This post is unlike my usual, but I felt like this was a good opportunity to explain why I have begun this journey and I hope it inspires the many of my readers.
An early start
I’ve had a found curiosity for picking at gadgets and devices at a very young age. When I was about a year and a half, I learned how to change the channel and take a VHS out of the VCR so I could play Snow White on our TV before even my parents did. It was clear evidence that I would become a techie in my future (or at least I like to think so).
Fast forward to middle school: MySpace. The first creative outlet for kids to get really creative and customize the “coolest” profile. Like many, it was my introduction to learn HTML & CSS. Namely learning how to update color codes and learn naturally what made good web design. While it was not finally my career path, it was another experience that made me realize that I wanted to work with computers for the rest of my life. I was finally set on finding a career in tech. No matter what.
Like the story of many, even though there are an abundance of learning opportunities that exist for some in and out of lower and higher education, it took me many years to fully understand how to make the connection between my school and interests learning. In my case, it would not be until college that I would once again, understand why I was in school to get my tech degree in the first place. Don’t get me wrong- I was not the first student in my class. Probably not even the fifth. But I came in every day to class happy to work with other students who also had a passion to change lives in tech. Whether that was making their student IT jobs easier, making a difference at their internship or helping their parents with their home business. You’ll notice more often then not it’s not about just making money. In my case, it involved helping others.
Bumps in the road
I started my education as a Computer Science major. I was determined but once I realized I did not excel at the mathematical level I needed to, I transferred into Computer Information Technology. Believe it or not, I was not happy about the decision. I was more adamant about the title then I was about the actual major itself. It felt like no matter how hard I worked, some classes I excelled in, and some I failed miserably. Additionally it was a competition I felt like I had no steak in. Come to transferring, I’d finally learned to love school again. The degree allowed me to still learn how to code, but take business, marketing and other technical classes that would teach me about the connection between people and tech. It was a path at which I did not understand at the time. It was the most rewarding lesson I got from dealing with a new educational path. Plans are not always set in stone after all.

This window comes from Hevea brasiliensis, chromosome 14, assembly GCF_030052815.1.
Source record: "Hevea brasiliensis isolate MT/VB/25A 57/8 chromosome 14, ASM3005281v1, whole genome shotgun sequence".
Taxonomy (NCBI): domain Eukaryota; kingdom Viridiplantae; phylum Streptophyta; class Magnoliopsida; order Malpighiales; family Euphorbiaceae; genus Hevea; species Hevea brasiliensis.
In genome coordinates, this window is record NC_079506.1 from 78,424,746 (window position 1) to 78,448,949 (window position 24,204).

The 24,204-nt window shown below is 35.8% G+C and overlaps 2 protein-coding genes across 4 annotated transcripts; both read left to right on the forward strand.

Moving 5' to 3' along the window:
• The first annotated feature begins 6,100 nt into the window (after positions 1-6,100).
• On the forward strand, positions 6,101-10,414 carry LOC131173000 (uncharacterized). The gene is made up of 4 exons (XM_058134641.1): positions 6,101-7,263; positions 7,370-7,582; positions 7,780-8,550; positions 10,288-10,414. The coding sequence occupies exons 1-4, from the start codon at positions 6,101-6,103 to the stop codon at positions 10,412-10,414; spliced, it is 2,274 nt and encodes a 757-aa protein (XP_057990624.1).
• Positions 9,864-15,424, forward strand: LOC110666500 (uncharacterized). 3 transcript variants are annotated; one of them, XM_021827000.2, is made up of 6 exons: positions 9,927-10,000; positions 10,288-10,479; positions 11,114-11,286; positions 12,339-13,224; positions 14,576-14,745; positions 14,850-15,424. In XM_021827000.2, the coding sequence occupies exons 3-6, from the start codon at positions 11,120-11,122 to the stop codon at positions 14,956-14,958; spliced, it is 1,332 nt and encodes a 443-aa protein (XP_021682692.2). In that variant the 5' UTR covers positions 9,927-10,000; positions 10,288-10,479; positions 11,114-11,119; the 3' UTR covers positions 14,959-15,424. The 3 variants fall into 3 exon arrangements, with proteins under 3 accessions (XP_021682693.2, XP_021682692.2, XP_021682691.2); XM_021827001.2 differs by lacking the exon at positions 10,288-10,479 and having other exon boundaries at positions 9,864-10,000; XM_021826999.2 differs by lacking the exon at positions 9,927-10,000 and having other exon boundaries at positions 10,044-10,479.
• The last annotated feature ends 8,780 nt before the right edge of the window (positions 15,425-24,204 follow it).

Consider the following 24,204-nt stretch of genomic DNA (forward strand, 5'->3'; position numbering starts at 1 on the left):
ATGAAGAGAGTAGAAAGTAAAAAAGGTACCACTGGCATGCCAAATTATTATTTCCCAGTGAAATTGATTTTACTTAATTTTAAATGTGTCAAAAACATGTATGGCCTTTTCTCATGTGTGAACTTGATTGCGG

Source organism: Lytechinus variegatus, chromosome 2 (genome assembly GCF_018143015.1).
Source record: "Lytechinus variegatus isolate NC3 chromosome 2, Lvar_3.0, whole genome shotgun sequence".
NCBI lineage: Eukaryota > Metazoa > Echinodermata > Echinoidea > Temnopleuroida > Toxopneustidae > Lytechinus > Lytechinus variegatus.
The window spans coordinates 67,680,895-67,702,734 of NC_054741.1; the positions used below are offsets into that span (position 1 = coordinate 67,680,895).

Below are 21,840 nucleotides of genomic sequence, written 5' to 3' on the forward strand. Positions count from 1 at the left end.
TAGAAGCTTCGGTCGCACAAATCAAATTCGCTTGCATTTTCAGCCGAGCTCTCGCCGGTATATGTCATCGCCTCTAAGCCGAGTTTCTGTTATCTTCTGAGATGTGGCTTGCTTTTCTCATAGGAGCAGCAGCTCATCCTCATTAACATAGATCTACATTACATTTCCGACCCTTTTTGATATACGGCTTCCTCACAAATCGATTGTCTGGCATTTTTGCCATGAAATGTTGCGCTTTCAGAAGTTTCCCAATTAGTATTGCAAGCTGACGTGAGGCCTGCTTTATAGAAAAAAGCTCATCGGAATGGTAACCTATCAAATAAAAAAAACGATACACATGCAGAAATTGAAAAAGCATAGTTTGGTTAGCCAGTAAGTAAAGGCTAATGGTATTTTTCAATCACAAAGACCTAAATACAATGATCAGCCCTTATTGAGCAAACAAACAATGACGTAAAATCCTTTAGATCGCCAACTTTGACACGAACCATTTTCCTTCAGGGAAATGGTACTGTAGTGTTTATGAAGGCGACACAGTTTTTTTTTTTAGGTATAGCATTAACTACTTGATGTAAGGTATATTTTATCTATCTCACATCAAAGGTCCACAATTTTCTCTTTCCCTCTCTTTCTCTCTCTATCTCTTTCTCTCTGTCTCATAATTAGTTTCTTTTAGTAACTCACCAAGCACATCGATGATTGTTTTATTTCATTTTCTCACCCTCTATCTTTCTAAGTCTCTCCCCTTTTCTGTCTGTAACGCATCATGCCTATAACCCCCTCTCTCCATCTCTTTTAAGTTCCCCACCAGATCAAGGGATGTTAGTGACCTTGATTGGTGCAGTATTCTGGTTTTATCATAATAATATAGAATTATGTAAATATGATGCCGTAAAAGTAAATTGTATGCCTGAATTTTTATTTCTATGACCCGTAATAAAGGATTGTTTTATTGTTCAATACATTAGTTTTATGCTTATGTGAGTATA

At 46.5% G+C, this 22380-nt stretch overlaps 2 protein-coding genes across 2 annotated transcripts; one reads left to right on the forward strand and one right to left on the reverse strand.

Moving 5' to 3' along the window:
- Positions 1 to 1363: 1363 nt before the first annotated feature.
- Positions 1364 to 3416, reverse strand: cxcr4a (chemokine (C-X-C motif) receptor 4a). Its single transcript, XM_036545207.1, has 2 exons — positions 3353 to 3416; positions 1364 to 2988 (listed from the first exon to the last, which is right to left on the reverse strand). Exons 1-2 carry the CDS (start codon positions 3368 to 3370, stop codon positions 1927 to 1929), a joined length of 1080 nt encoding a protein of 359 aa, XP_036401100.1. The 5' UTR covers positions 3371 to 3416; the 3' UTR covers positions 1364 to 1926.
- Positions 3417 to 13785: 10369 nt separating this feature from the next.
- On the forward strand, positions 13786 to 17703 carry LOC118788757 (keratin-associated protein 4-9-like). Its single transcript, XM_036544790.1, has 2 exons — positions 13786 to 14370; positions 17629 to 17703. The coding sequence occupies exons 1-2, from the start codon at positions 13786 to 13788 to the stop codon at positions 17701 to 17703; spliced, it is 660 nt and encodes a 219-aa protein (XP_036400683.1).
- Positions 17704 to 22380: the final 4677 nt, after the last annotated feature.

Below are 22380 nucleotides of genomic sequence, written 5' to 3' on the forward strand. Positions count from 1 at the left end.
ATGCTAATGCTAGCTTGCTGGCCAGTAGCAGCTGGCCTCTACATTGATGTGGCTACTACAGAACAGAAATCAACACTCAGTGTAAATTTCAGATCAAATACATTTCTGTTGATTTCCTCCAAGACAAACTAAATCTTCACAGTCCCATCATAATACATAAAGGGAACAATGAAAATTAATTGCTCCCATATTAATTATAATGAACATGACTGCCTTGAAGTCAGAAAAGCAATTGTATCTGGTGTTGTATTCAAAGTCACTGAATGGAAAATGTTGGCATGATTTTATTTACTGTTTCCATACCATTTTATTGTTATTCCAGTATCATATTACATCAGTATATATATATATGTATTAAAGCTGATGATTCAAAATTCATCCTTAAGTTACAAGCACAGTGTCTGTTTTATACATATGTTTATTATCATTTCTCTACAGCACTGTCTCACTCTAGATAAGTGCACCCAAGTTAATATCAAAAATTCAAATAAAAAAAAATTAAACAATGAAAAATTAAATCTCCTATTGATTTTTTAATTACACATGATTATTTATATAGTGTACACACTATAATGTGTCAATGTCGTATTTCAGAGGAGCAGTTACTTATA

When I graduated, I noticed almost immediately how despite my grades not starting off strong, my passion for technology was the first thing everyone noticed. I was a fast learner, I was passionate about company workflow efficiency and my outgoing personality shown through my resume and my interviews. It is easy to get overwhelmed with the struggle of job hunting without a degree or with a low GPA, but I’ve learned to be more flexible in the discourse of pursuing tech to get my foot in the door. Setting up computers every day per example is not the most fun and the most profitable, but it taught me how people work, and of course, gave me an opportunity to still work in the industry that I was passionate about.
I did not throw away my shot
As Confucius said, “choose a job you love and you will never have to work a day in your life.” It’s great advice, but it’s not always that simple— people have bills to pay after all. Not all passions can be turned into a living. That being said, if you’re resourceful enough, hustle hard enough, and lucky enough — you can turn your passion into a living. And sure enough, I got my first shot of luck when my boss tuned in to a thirst for learning and let me lead my first project: a Salesforce Administration. Something of which at the time I had no formal or educational training. But someone finally gave me a shot. I took my chance, hustled and fast forward I continue to learn in the tech field.
I remember to not be discouraged about the title or the pay. I know every day I make a difference and that despite some careers being invisible in the discourse of general industries, your purpose is no less important then others. Despite often being excluded from the discourse of women in tech, I know how important it is for me as an IT support person to support other software testers, technical writers, QAs, graphic design, user experience, project management, customer support, more.
This is not the end of my journey. I will continue to step one foot at a time and share with the world what tech can do for you and me.